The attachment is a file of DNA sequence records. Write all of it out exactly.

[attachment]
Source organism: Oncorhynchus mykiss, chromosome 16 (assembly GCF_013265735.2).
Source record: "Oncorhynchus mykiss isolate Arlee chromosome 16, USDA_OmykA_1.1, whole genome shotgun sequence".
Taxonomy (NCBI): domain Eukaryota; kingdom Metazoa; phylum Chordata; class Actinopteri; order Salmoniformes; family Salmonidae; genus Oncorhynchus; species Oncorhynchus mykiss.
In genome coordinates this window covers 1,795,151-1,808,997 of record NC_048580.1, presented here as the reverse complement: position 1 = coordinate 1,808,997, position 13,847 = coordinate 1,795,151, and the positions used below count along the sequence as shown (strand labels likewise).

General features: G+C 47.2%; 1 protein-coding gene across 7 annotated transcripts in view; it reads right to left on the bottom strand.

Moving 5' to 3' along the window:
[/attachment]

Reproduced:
Source organism: Oncorhynchus mykiss, chromosome 16 (assembly GCF_013265735.2).
Source record: "Oncorhynchus mykiss isolate Arlee chromosome 16, USDA_OmykA_1.1, whole genome shotgun sequence".
Taxonomy (NCBI): domain Eukaryota; kingdom Metazoa; phylum Chordata; class Actinopteri; order Salmoniformes; family Salmonidae; genus Oncorhynchus; species Oncorhynchus mykiss.
In genome coordinates this window covers 1,795,151-1,808,997 of record NC_048580.1, presented here as the reverse complement: position 1 = coordinate 1,808,997, position 13,847 = coordinate 1,795,151, and the positions used below count along the sequence as shown (strand labels likewise).

General features: G+C 47.2%; 1 protein-coding gene across 7 annotated transcripts in view; it reads right to left on the bottom strand.

Moving 5' to 3' along the window: